What is the most used part of any reference work? For me, it is the index. We've all seen historical reference books that lack an index. Without one, the location of information becomes tedious and time-consuming. When I think of useful indices in connection with genealogical research I always think "WPA."
Created in 1935, the Works Projects Administration (WPA) was a federal agency to provide work for Americans during the depression. Also called the Works Progress Administration, this agency employed more than 8 million Americans during its more than 8 years of operation. Many WPA workers helped build bridges, roads, county fairgrounds, and airports. Other workers participated in projects that inventoried official records of thousands of states and counties, and created indices to important records still researched today. Its legacy to family historians is a wealth of information in the form of indices, bibliographies, life histories, photographs, and other historical materials.
We should be aware of WPA publications from the areas in which we are researching. In several states, Historical Records Survey Programs were formed as a branch or division of the Federal WPA. The program's goal was to organize historical materials, particularly the unpublished government documents and records which are basic in the administration of local government and which provide invaluable data for students of political, economic, and social history. Archival guides were created to meet the needs of day-to-day administration by federal and local government officials, and also the needs of lawyers, businessmen, and other citizens who use facts from public records to conduct their affairs.
Some states had a state WPA, such as the Indiana Works Project Administration. While the organization of the compiling entities may have varied from state to state, any indices, surveys, and histories associated with the WPA are worth exploring. Some of these projects are fairly well-known, such as the Soundex Index to the U.S. Federal Censuses (1880, 1900, 1910, and 1920), and Soundex Indices to Naturalization Petitions in several regions of the country, but some of their projects were smaller and are lesser-known.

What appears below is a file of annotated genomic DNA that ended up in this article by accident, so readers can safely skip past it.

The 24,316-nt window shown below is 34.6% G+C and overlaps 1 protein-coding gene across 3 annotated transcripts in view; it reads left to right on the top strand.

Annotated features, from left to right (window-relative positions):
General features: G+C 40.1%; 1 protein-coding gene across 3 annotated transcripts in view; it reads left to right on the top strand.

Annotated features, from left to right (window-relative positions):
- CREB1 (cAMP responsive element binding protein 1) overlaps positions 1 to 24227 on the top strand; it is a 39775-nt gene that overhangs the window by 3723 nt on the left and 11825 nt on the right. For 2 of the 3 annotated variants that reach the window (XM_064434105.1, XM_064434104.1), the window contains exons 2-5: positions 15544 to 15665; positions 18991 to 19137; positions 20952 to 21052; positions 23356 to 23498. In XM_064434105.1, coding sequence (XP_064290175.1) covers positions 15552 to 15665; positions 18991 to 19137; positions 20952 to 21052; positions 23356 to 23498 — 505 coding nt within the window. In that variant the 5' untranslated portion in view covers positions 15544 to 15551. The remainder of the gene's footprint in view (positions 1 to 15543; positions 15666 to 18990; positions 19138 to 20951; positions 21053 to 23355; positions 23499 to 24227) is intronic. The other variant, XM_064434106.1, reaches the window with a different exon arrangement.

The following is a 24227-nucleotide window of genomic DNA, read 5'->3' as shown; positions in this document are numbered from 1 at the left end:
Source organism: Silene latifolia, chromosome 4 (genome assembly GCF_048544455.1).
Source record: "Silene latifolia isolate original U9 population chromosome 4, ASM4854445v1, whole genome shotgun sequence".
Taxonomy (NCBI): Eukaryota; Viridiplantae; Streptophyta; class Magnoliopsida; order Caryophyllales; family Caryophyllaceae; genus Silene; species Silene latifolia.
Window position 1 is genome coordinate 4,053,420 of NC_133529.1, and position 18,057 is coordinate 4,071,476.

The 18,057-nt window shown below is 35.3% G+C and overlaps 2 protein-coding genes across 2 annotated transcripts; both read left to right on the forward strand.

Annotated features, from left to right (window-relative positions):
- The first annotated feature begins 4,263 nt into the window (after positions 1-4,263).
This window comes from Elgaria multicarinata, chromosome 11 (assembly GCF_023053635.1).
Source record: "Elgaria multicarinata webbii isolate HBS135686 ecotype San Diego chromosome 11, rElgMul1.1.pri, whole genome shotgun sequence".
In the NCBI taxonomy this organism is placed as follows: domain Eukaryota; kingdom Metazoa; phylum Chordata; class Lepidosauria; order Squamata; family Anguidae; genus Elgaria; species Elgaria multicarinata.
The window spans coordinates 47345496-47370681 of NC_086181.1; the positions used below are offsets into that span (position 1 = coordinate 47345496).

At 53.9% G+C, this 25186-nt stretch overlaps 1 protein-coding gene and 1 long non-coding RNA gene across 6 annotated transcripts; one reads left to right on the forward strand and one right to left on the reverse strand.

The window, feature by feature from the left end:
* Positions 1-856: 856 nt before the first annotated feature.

The WPA was structured into four organizational levels:
1. Central administration at Washington, D.C.
2. Regional offices
3. State administrations
4. District offices
There are three WPA National Archives microfilm publications (Record Group 60):
1. T935 "Index to Reference Cards for Work Project Administration
Project Files, 1935-1937 (79 rolls)
2. T936 "Index to Reference Cards for Work Project Administration
Project Files 1938" (15 rolls)
3. T937, "Index to Reference Cards for Work Project Administration
Project Administration Project Files, 1939-1942" (19 rolls)
The vast scope and mixed content of the works of the WPA make it difficult to determine what is available for a particular area, but there are now several sites on the Internet that hold material from the WPA that are invaluable to genealogists. I will list some of the WPA-related resources to be found on the Internet in Part 2 of this article.
Public and Vital Records Guides